Jerry Wheetley, fisherman, rock-lover, and Jerry-jokester extraordinaire, died peacefully on January 27th, 2021 after putting up one of the fiercest battles against cancer that ever was. His best friend and partner-in-life of 30 years, Tay Hack, was by his side, holding him, whispering to him words of love and comfort as he took his final breath.
Jerry is survived by; his partner, Tay Hack, and their two daughters Heather Warr, and Candace Minster; his previous children, Christopher, Eric, and Virginia Wheetley; his brother: Kenny Wheetley and Kenny’s devoted wife Deb and their children Stacey, Diane, and Kenny Lee; his brother David Wheetley; his mother-in-law Terry Thomas who he loved as his own mother; his sons-in-law, George (June) Warr, and Mark Minster; his grandchildren, Breana (Poohie), Bianca(Jade), Isaiah, Roman, Judah, and Olive; his beloved dogs, Ozzie and Bowie; and his grand-dog Lola. And we surely know that Jerry is having lots of fun playing again with our dear departed pets who he loved unconditionally: Jasper, Noah, Ben, Zoe, and Dodgie.
Jerry was born to Marvin and Mary Wheetley on December 17th, 1955 in Peru, Indiana. He grew up tromping through the Wabash and Eel Rivers where he first learned his lifetime love of rocks, his fascination of turtles, and his everlasting passion for fishing. Jerry remained an avid fisherman and often fished with his good friends Vance Cole and Mark Hilgart, and his daughters, Heather and Candace, every chance he could. He would often wander the shore, looking for interesting rocks whenever the fish weren’t biting. Fishing was so central to his family, that Heather chose to get married at one of the family’s favorite fishing spots. Years later, he eagerly shared his fishing passion with his grandkids. He loved cooking his special fried bluegill for anyone who would eat it—especially his grandchildren—but never divulged that his secret recipe came from a bag of Aunt Jemima’s cornmeal. One thing he did divulge was his “Crappie Red-eye” recipe, which he proudly published in one of his favorite fishing magazines.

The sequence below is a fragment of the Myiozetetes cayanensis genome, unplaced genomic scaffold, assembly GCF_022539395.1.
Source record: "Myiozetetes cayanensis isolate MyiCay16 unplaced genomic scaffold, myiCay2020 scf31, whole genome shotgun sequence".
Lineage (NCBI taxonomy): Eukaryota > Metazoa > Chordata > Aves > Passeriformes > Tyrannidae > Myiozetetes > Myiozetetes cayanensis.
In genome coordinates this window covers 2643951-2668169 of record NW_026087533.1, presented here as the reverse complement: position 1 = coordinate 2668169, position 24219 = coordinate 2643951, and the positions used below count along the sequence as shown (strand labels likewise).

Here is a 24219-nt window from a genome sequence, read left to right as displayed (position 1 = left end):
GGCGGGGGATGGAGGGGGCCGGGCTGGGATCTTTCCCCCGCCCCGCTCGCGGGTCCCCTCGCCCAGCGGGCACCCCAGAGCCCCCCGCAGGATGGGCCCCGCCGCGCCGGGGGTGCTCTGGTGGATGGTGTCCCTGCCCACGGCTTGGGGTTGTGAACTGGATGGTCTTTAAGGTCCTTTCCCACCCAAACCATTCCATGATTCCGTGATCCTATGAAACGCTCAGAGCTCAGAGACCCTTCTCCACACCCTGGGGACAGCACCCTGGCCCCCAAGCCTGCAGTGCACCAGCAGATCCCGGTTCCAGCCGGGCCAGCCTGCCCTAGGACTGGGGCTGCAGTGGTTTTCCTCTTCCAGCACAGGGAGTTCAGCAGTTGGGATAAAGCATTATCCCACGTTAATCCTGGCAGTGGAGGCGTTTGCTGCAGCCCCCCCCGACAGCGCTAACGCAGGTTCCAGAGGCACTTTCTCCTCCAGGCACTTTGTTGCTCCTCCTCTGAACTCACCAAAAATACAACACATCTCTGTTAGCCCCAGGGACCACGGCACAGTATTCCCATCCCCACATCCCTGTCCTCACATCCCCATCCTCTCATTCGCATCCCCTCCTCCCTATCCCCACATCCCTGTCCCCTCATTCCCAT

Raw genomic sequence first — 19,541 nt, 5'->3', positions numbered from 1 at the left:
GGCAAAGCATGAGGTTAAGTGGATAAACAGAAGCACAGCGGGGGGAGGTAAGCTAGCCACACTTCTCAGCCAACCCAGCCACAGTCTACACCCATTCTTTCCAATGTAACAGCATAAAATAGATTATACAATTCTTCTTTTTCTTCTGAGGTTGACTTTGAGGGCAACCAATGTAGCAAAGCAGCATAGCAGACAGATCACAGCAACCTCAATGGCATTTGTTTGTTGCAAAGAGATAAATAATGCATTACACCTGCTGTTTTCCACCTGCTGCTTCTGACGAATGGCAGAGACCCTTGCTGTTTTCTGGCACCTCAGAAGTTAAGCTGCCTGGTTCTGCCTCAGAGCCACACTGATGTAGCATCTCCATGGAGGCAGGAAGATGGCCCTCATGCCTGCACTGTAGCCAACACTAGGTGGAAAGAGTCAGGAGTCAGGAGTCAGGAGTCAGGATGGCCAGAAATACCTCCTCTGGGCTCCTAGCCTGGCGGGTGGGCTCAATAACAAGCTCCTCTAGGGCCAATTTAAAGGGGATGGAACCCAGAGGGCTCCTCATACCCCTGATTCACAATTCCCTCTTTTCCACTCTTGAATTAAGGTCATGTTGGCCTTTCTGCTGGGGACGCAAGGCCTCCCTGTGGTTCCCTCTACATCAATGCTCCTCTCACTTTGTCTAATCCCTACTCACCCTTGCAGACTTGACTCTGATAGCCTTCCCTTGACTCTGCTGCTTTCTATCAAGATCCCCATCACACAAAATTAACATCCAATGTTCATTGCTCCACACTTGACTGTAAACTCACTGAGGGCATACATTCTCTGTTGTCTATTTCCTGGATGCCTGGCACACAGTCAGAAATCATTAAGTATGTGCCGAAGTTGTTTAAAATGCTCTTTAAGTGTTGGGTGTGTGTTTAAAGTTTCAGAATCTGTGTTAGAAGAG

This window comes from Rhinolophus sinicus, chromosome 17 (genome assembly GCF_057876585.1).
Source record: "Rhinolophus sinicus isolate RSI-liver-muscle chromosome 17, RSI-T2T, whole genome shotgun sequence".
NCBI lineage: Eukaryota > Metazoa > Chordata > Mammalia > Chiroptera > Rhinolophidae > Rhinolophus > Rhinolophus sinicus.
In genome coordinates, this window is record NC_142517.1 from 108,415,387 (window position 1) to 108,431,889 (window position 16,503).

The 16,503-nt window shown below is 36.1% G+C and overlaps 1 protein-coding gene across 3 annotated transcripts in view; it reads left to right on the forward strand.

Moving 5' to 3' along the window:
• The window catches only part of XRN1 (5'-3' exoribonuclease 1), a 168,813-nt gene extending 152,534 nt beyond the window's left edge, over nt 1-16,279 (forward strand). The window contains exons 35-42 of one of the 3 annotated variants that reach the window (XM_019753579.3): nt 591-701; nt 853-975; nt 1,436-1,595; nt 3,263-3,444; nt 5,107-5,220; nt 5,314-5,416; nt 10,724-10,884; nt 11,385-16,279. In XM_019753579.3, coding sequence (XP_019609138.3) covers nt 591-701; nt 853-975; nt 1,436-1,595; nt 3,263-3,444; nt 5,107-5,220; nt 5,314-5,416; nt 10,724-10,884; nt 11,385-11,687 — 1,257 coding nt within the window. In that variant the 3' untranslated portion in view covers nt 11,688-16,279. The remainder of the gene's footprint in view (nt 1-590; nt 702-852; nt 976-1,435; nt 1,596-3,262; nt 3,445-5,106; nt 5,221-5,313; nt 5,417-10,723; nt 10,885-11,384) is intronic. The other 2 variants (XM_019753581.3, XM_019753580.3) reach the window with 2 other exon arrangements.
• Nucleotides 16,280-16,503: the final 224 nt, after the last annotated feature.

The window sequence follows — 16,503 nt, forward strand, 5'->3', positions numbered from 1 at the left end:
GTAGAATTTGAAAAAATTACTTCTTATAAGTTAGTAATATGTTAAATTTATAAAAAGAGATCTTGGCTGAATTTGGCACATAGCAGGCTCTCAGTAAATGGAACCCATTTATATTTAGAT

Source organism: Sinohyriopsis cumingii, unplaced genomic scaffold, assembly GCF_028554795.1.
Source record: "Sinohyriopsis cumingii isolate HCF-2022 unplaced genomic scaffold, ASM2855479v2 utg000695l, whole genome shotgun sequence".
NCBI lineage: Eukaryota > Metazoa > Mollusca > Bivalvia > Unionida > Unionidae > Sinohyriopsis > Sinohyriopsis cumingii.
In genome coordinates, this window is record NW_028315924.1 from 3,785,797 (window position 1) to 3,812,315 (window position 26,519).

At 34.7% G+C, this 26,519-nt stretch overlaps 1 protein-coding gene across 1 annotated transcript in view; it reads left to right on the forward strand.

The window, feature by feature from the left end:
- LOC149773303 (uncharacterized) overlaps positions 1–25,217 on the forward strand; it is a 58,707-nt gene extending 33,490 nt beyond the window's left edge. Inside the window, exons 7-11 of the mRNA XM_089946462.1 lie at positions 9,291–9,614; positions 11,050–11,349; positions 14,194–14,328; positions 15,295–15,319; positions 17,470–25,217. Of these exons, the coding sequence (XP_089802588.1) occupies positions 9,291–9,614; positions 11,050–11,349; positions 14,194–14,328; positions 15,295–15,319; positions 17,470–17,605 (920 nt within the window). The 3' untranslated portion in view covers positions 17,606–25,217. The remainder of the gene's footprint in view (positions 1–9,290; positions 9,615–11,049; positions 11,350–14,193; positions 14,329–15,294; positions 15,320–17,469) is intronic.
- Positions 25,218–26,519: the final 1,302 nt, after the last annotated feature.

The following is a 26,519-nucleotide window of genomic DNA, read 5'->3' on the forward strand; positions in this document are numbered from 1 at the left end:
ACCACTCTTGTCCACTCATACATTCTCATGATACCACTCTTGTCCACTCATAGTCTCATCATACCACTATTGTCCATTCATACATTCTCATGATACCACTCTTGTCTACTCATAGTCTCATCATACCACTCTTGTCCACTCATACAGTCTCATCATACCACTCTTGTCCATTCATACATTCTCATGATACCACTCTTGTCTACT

A Vietnam veteran, Jerry enlisted in the United States Marine Corps at age 17 and served active duty for 6 years. He experienced several overseas tours of duty, including helping evacuees to safety during the fall of Saigon. Jerry also survived being a POW. His heroic actions included freeing himself and his fellow prisoners of war, earning him multiple military honors. He always embodied the best of the best of our military. Semper Fidelis. Forever a Marine, even at age 64, Jerry disarmed and took down a knife-wielding assailant who threatened to attack a coworker, thereby ensuring her safety.
Jerry was also a good friend and mentor to many, touching countless lives in such positive ways. This was especially apparent within the Narcotics Anonymous community in Indiana and in Texas where he devoted decades of his life to serving and helping others. Moved by his experiences in N.A. he went back to school and earned his degree from Indiana University that led to his life’s work as a substance abuse counselor. He counseled many in their struggles with addiction, most recently at the Concho Valley CSCD in San Angelo, Texas.
His love of life, loyalty, kindness and compassion lives on in all of those who were fortunate enough to know and love him. He made this world a better place, and he is sorely missed. His “Jerry Jokes” will forever ring in our ears. He will always be our hero.
In lieu of flowers, donations to the following organizations that were very dear to him can be made in Jerry’s honor to St. Jude’s Children’s Hospital, the ASPCA, or to American Humane’s Pups4Patriots program which provides service dogs to veterans. (Most memorial gifts ask for a recipient email address. You may list firstname.lastname@example.org and she will be notified of any donations made to these non-profits in Jerry’s honor.
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